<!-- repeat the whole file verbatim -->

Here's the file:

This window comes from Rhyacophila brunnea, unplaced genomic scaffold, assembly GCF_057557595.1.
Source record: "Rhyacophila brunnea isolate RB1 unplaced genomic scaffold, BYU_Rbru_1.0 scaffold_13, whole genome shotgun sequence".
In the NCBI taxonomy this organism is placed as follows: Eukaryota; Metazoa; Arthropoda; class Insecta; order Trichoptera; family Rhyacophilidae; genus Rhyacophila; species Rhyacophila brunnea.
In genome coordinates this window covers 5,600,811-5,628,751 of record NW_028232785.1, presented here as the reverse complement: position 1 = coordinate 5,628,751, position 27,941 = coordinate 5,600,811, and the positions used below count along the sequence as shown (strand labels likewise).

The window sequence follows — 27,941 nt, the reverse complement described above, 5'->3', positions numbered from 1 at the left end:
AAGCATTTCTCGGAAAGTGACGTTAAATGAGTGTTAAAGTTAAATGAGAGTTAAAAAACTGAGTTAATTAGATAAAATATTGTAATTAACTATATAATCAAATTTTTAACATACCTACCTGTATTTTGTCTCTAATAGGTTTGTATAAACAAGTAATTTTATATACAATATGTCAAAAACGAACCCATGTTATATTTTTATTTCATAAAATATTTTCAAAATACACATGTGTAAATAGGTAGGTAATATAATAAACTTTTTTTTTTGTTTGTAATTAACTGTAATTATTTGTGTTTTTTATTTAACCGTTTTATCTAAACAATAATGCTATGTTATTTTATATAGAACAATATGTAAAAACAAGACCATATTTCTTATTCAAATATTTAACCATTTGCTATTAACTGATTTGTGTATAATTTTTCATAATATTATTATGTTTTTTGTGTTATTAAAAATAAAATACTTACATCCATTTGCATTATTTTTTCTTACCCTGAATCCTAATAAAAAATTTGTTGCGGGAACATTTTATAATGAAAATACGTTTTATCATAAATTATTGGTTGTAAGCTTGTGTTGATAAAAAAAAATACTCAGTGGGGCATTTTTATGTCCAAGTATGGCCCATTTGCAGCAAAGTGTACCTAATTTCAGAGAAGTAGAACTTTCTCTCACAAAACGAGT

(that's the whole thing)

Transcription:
This window comes from Rhyacophila brunnea, unplaced genomic scaffold, assembly GCF_057557595.1.
Source record: "Rhyacophila brunnea isolate RB1 unplaced genomic scaffold, BYU_Rbru_1.0 scaffold_13, whole genome shotgun sequence".
In the NCBI taxonomy this organism is placed as follows: Eukaryota; Metazoa; Arthropoda; class Insecta; order Trichoptera; family Rhyacophilidae; genus Rhyacophila; species Rhyacophila brunnea.
In genome coordinates this window covers 5,600,811-5,628,751 of record NW_028232785.1, presented here as the reverse complement: position 1 = coordinate 5,628,751, position 27,941 = coordinate 5,600,811, and the positions used below count along the sequence as shown (strand labels likewise).

The window sequence follows — 27,941 nt, the reverse complement described above, 5'->3', positions numbered from 1 at the left end:
AAGCATTTCTCGGAAAGTGACGTTAAATGAGTGTTAAAGTTAAATGAGAGTTAAAAAACTGAGTTAATTAGATAAAATATTGTAATTAACTATATAATCAAATTTTTAACATACCTACCTGTATTTTGTCTCTAATAGGTTTGTATAAACAAGTAATTTTATATACAATATGTCAAAAACGAACCCATGTTATATTTTTATTTCATAAAATATTTTCAAAATACACATGTGTAAATAGGTAGGTAATATAATAAACTTTTTTTTTTGTTTGTAATTAACTGTAATTATTTGTGTTTTTTATTTAACCGTTTTATCTAAACAATAATGCTATGTTATTTTATATAGAACAATATGTAAAAACAAGACCATATTTCTTATTCAAATATTTAACCATTTGCTATTAACTGATTTGTGTATAATTTTTCATAATATTATTATGTTTTTTGTGTTATTAAAAATAAAATACTTACATCCATTTGCATTATTTTTTCTTACCCTGAATCCTAATAAAAAATTTGTTGCGGGAACATTTTATAATGAAAATACGTTTTATCATAAATTATTGGTTGTAAGCTTGTGTTGATAAAAAAAAATACTCAGTGGGGCATTTTTATGTCCAAGTATGGCCCATTTGCAGCAAAGTGTACCTAATTTCAGAGAAGTAGAACTTTCTCTCACAAAACGAGT